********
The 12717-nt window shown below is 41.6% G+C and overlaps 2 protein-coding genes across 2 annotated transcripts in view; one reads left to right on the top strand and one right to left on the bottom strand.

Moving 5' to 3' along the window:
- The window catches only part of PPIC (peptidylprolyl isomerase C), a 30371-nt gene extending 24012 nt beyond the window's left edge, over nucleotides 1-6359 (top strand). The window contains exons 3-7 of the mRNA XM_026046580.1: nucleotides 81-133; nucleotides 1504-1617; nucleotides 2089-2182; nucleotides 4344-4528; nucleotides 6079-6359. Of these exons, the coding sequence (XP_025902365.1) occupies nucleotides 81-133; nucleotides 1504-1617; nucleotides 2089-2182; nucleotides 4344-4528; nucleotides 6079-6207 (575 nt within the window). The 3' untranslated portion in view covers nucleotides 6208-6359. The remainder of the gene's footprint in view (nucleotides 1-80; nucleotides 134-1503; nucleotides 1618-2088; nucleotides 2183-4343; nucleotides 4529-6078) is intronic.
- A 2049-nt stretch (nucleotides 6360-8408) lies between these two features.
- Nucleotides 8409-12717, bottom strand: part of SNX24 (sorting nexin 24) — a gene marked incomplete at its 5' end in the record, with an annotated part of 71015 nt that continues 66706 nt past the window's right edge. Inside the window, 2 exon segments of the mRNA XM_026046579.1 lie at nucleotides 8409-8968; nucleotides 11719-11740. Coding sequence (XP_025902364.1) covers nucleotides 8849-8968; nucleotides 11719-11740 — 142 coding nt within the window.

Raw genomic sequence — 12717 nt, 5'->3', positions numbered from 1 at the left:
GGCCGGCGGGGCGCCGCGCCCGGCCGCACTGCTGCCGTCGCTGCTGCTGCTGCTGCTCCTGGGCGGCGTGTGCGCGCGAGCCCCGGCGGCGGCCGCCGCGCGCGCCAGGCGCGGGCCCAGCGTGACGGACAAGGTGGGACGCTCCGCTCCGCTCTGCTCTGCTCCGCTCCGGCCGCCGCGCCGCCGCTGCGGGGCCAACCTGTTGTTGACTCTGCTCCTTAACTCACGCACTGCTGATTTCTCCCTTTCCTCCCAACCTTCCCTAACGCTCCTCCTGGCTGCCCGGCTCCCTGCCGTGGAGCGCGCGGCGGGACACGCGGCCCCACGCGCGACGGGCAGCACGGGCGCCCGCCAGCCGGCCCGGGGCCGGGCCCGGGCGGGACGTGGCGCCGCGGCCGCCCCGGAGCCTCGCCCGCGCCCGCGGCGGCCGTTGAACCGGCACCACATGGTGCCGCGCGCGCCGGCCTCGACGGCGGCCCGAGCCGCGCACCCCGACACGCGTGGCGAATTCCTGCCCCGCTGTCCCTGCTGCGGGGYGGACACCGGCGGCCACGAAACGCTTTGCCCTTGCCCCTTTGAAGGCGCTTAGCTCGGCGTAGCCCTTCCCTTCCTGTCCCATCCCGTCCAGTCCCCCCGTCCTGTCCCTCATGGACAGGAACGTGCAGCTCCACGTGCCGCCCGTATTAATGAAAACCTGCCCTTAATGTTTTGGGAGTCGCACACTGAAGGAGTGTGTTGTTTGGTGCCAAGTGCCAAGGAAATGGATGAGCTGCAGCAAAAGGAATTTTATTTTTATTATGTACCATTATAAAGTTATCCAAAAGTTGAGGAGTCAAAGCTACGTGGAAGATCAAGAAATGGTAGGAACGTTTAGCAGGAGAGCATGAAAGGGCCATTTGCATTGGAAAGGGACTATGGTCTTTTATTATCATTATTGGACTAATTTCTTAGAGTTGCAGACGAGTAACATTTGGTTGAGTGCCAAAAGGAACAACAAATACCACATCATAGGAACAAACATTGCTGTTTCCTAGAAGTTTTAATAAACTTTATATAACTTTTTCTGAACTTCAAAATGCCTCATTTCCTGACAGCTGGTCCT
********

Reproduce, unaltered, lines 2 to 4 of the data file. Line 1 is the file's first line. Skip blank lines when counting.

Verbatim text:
Moving 5' to 3' along the window:
- The window catches only part of PPIC (peptidylprolyl isomerase C), a 30371-nt gene extending 24012 nt beyond the window's left edge, over nucleotides 1-6359 (top strand). The window contains exons 3-7 of the mRNA XM_026046580.1: nucleotides 81-133; nucleotides 1504-1617; nucleotides 2089-2182; nucleotides 4344-4528; nucleotides 6079-6359. Of these exons, the coding sequence (XP_025902365.1) occupies nucleotides 81-133; nucleotides 1504-1617; nucleotides 2089-2182; nucleotides 4344-4528; nucleotides 6079-6207 (575 nt within the window). The 3' untranslated portion in view covers nucleotides 6208-6359. The remainder of the gene's footprint in view (nucleotides 1-80; nucleotides 134-1503; nucleotides 1618-2088; nucleotides 2183-4343; nucleotides 4529-6078) is intronic.
- A 2049-nt stretch (nucleotides 6360-8408) lies between these two features.